Six-year-old Innocent lives in Nchenga Village, Zambia. Since the age of four, he has been suffering from conjunctivitis. Also known...
Our story began in 1963 when a businessman from Calgary, Canada named Arthur (Art) Jenkyns met Dr. Ben Gullison, a physician who worked at a mission hospital in Sompeta, India. Dr. Ben had come home to Canada seeking funding for his mission work amongst the poorest of the poor. After their meeting, Art was inspired to found Operation Eyesight Universal to raise funds for people needing eye care in India.
Operation Eyesight developed into a partnership between generous Canadians and Indian eye doctors. We later expanded our scope to include regions of Africa and South Asia that did not have publicly-funded health care. Our goal was to provide care by supplying local medical professionals with the training, equipment and facilities they needed.
In the early 1960s, the emphasis of all eyesight-related international NGOs was on the large backlog of cataract cases in India and other developing nations. Operation Eyesight began by funding screening camps (mobile diagnostic clinics), cataract surgeries and training aimed at reducing the backlog. At this time, there were few performance measures beyond the number of cataract surgeries produced collectively by all participating hospitals and clinics.
In 1981, Operation Eyesight began to fund prevention programs, such as immunization, improved nutrition, health clinics, skills training and employment that would address the root causes of blindness. These programs improved general health, thereby reducing the incidence of blindness in underserved, marginalized communities.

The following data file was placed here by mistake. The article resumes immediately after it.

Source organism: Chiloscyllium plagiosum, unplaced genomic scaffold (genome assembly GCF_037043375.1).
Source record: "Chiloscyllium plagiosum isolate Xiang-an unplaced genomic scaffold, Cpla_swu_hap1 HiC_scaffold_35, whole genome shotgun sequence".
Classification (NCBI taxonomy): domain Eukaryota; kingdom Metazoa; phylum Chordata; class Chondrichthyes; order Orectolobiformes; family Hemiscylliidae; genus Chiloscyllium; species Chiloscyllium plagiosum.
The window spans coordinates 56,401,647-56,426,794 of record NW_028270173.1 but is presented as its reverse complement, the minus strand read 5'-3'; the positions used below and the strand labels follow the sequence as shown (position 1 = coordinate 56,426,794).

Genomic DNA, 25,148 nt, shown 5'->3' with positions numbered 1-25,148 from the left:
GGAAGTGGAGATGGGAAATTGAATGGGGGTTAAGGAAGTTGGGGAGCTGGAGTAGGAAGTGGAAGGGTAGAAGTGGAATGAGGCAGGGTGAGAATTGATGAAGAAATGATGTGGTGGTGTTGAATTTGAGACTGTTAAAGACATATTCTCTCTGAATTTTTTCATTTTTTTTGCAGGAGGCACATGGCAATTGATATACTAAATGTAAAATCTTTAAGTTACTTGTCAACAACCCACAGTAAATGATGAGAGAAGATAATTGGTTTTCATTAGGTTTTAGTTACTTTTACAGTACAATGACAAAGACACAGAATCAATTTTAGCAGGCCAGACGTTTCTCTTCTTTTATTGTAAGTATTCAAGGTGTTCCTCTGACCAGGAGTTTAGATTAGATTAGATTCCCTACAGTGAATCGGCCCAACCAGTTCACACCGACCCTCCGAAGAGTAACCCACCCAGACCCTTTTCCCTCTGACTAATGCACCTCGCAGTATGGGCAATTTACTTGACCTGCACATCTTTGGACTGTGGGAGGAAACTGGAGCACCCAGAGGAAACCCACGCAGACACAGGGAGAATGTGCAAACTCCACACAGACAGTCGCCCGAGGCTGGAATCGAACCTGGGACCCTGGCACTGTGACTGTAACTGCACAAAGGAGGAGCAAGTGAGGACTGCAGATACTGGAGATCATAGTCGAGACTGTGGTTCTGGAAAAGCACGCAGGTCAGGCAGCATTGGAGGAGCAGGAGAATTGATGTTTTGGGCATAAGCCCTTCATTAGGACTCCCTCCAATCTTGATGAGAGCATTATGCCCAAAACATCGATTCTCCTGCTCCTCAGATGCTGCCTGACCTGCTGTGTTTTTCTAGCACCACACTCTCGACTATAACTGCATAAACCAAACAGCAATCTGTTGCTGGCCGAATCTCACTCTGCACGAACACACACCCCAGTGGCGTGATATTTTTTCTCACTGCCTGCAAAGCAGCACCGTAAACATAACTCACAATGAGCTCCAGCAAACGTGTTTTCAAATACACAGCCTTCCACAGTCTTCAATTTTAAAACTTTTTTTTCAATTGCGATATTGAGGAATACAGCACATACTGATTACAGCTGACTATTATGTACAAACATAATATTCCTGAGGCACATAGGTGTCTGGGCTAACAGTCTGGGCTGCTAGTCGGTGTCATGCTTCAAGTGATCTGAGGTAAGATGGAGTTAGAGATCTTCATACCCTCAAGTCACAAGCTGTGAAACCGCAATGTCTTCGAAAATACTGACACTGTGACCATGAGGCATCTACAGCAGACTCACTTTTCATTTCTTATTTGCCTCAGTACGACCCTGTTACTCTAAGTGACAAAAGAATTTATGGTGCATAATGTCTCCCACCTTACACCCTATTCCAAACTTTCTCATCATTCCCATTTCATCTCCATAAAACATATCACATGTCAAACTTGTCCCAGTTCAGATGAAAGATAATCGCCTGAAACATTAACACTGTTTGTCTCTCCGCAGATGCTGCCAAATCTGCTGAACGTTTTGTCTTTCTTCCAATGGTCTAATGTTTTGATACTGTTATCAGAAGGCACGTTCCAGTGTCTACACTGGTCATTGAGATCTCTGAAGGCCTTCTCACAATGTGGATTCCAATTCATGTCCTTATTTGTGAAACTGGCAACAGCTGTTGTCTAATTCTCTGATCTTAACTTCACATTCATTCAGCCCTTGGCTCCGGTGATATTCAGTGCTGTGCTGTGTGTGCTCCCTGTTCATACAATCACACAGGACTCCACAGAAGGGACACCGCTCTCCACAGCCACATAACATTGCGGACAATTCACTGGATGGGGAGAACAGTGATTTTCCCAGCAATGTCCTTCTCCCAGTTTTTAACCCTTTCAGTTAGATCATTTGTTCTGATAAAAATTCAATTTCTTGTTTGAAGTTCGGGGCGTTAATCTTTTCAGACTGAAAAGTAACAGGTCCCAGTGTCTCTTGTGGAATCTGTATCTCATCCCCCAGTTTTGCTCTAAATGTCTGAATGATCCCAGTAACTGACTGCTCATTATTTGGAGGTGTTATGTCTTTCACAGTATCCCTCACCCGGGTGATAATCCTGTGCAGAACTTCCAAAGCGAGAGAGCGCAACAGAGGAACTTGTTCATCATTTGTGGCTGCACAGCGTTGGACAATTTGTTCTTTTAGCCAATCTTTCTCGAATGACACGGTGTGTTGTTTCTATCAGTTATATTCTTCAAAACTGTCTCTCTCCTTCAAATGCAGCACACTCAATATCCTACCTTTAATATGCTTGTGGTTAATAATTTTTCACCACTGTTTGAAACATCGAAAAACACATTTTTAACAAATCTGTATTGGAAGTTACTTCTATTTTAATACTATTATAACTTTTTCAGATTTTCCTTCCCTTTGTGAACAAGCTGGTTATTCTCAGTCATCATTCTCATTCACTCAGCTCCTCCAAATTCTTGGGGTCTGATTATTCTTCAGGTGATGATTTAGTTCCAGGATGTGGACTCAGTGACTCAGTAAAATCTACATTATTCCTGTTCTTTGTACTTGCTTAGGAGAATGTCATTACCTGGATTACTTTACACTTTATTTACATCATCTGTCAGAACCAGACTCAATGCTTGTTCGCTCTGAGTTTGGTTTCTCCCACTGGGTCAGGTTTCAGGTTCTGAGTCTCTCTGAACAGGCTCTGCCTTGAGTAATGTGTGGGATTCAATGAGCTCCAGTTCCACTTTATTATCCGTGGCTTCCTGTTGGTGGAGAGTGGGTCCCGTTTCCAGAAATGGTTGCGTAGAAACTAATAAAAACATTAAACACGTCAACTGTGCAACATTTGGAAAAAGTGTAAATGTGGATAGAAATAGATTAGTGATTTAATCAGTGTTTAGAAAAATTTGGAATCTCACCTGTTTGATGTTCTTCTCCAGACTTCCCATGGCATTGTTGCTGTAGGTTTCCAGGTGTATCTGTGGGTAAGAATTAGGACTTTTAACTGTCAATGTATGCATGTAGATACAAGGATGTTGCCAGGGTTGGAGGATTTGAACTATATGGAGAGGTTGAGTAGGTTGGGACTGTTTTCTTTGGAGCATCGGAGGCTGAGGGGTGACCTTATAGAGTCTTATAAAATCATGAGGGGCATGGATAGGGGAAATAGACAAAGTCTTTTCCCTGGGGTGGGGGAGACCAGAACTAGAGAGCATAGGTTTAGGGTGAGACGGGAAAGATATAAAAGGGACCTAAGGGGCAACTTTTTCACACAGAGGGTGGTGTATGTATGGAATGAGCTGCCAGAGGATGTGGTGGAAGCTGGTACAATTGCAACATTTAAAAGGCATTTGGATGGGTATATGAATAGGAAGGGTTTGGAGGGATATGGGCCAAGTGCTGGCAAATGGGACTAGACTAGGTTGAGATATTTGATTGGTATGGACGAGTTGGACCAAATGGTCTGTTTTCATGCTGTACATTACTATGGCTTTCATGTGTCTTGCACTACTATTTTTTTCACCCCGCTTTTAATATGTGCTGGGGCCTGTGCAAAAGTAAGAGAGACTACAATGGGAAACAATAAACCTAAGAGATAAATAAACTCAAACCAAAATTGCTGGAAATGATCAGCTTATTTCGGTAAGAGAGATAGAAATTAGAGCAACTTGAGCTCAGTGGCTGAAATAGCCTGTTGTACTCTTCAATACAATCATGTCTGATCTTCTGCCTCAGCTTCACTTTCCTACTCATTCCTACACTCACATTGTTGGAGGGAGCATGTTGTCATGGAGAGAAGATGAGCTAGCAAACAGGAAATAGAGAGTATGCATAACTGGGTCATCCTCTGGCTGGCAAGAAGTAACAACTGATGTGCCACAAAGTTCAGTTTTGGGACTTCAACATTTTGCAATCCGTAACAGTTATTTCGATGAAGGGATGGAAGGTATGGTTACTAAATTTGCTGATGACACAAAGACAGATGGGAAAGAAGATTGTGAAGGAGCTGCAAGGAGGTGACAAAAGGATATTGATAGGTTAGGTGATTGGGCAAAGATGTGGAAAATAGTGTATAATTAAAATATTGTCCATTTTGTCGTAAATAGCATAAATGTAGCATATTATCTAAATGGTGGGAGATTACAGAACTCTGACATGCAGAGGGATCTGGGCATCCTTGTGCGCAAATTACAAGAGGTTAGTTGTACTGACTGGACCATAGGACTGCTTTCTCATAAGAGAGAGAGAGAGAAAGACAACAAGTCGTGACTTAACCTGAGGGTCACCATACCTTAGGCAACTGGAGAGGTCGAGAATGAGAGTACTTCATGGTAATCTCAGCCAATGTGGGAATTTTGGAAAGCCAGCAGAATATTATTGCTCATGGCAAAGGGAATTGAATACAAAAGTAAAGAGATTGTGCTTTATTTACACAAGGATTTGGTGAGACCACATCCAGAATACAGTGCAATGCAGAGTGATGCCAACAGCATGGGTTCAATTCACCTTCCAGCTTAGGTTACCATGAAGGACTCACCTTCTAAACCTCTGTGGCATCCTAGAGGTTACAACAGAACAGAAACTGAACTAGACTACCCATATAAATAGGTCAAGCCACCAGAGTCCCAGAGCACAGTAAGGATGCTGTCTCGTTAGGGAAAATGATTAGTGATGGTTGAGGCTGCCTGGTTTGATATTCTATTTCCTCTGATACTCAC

By the late 1990s, research revealed that emphasis on the volume of cataract surgeries, rather than quality of surgical outcomes, had resulted in the failure of some 40 to 50 percent of cataract surgeries in India. Accordingly, cataract surgery came to be known as the second leading cause of blindness behind cataracts themselves.
The emphasis on cataracts had ignored other eye diseases, such as glaucoma, corneal trauma, trachoma and others, which were going undiagnosed and untreated. By the late 1990s, a model of high quality, comprehensive, sustainable eye care was developed in India under the LV Prasad Eye Institute (LVPEI) in Hyderabad, India. LVPEI demonstrated that a reputation for quality outcomes attracted paying and non-paying patients. Fees from those who could afford the surgery covered the cost of those who could not. This model, which proved to be successful, also featured rigorous cost control and revenue generation from fees to cover annual operating (non-capital) costs.
Equipped with this knowledge, Operation Eyesight transitioned from a charity or aid model to a development model. As such, Operation Eyesight works collaboratively with each of its medical partners to set objectives and develop a practical plan that will ultimately achieve quality, comprehensive, sustainable eye care services. In 2009, we piloted our Hospital-Based Community Eye Health Model. This model successfully eliminates avoidable blindness on a sustainable basis, and we have since scaled it across our countries of work.
Today, Operation Eyesight has development programs in Bangladesh, India, Nepal, Ethiopia, Ghana, Kenya, Liberia and Zambia, investing in sustainable treatment, blindness prevention and community development activities to address specific problems as well as the root causes of avoidable blindness.
As a tribute to Art and his wife Una, the Jenkyns family have rekindled the Art and Una Jenkyns Legacy Fund. Click here to learn how you can help honour their legacy.